Andy employs local native guides who have spent most if not all of their lives on the lake fishing, hunting and trapping.  As luck would have it, we were partnered up with Harvey, one of the most experienced guides that Andy has in his camp.  Harvey has been guiding hunters and fishermen on the lake for over forty years, working for various camps along the way.  I learned that as soon as the ice had left the lake, Harvey was busy baiting his stands to get the bears coming regularly to the baits.  Harvey’s territory that he manages for his hunters is forty miles away from camp in a stretch of unforgiving land of swamps and mature timber called “Wapous Bay.”  There were three baits getting smashed and from the trail camera pictures, it showed that one had a big chocolate hitting it regularly so we knew where our first stand to hunt would be.

 

After a hearty breakfast we packed up the boat with all of our hunting and fishing gear and left the dock, knowing that we would not return until after dark.  Since Wapous Bay was a long distance from camp, we were gone for the day.  Fishing would be on the morning’s agenda followed by a shore lunch and then into the bush for an afternoon sit.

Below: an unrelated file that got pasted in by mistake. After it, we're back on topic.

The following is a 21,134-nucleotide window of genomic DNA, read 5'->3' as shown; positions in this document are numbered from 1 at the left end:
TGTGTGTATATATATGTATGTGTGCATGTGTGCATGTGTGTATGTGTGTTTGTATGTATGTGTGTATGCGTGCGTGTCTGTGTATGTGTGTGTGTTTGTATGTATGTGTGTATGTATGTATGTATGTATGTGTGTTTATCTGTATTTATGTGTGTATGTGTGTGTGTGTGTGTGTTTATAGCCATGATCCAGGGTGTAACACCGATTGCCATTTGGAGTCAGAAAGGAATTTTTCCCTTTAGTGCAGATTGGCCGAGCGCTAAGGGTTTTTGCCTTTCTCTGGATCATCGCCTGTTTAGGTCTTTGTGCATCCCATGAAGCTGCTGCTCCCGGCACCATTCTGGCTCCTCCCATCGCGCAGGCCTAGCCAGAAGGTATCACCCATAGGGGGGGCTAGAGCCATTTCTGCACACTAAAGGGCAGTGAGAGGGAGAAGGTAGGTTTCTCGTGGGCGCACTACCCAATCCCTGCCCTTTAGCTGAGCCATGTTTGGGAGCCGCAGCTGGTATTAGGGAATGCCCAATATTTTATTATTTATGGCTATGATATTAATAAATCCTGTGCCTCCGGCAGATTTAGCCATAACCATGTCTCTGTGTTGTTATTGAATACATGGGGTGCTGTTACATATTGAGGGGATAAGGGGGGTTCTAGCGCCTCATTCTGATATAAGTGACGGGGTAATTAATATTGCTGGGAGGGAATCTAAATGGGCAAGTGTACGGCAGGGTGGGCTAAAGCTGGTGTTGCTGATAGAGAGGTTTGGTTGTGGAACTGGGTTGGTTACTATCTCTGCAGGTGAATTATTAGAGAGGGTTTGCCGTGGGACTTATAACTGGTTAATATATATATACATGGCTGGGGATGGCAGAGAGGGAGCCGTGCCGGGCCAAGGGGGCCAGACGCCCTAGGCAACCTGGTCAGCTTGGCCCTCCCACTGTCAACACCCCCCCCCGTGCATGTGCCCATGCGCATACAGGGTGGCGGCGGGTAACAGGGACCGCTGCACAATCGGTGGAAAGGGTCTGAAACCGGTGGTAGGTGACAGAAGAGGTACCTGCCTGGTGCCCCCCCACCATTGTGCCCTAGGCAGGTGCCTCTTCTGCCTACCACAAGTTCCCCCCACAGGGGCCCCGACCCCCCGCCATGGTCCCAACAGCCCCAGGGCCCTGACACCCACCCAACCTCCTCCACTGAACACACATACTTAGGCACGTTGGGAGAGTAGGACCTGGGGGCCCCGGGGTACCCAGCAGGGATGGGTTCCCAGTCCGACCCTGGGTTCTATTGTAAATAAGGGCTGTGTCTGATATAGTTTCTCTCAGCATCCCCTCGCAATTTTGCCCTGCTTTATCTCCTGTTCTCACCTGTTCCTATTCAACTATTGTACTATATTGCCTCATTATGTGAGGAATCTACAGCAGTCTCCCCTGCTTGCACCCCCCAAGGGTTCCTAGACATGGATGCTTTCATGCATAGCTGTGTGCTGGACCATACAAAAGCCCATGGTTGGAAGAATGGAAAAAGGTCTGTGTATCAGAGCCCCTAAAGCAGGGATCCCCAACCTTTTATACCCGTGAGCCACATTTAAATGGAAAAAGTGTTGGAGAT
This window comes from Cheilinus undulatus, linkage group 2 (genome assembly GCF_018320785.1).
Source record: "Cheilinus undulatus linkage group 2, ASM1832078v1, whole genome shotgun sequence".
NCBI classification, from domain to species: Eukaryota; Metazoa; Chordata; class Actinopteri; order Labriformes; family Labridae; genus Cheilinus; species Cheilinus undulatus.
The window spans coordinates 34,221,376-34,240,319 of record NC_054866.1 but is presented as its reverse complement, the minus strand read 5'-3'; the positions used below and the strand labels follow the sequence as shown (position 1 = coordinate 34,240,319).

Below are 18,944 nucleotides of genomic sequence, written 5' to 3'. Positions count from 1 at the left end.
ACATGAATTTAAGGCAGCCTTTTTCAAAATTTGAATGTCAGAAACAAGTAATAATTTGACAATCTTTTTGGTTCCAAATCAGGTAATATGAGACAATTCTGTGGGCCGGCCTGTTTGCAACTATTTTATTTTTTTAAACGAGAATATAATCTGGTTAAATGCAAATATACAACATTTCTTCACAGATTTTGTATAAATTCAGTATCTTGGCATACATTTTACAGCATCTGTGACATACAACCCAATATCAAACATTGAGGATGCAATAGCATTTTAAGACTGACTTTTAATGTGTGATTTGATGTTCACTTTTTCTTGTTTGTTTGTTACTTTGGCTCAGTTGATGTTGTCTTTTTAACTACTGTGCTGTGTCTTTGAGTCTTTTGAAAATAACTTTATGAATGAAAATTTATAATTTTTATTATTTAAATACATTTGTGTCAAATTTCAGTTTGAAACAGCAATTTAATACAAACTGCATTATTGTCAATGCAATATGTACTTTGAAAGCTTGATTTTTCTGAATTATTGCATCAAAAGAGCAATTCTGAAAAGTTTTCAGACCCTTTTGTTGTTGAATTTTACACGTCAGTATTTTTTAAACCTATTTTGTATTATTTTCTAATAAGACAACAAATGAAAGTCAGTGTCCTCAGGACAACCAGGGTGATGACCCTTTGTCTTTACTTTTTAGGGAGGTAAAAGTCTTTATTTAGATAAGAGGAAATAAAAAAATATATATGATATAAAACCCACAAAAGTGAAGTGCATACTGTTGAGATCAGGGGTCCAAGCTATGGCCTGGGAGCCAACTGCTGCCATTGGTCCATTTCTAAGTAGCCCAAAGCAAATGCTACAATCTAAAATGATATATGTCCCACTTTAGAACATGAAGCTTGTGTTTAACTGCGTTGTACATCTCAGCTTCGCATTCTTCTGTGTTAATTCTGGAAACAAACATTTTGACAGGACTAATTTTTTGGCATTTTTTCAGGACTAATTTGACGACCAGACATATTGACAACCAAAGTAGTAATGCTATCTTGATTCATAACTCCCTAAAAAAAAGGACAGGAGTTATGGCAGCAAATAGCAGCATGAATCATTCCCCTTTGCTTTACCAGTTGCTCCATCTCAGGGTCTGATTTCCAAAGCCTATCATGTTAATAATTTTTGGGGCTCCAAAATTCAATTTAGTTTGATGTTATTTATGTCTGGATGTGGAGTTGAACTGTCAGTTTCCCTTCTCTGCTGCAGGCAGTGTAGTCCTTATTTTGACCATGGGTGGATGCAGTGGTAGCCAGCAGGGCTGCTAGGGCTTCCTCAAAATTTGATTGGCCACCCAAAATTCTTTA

After an action packed morning of fishing the rugged shoreline and back bays landing many great pike on spinners and spoons, Harvey pulled the boat up on a secluded beach for our shore lunch.

The quiet calm of the north was like heaven!  The eagles and gulls were our only companions, with no one else in sight.  As Harvey cleaned the pike, the birds started to congregate around us, the eagles in the trees and the gulls waited patiently on the rocks and in the water for him to finish.  When he was done, they had their feast and now it was our turn to have ours!

 

It was a special moment, standing on this Northern Saskatchewan shoreline taking in the sights and smells of a shore-lunch fit for kings!  After eating our fill we had time to take a nap and prepare ourselves for the long evening hunt to come.  David was to be the shooter on this trip to Reindeer Lake Trout Camp; he had never killed a color phase bear before.  From what we had seen and heard he might have his chance this week.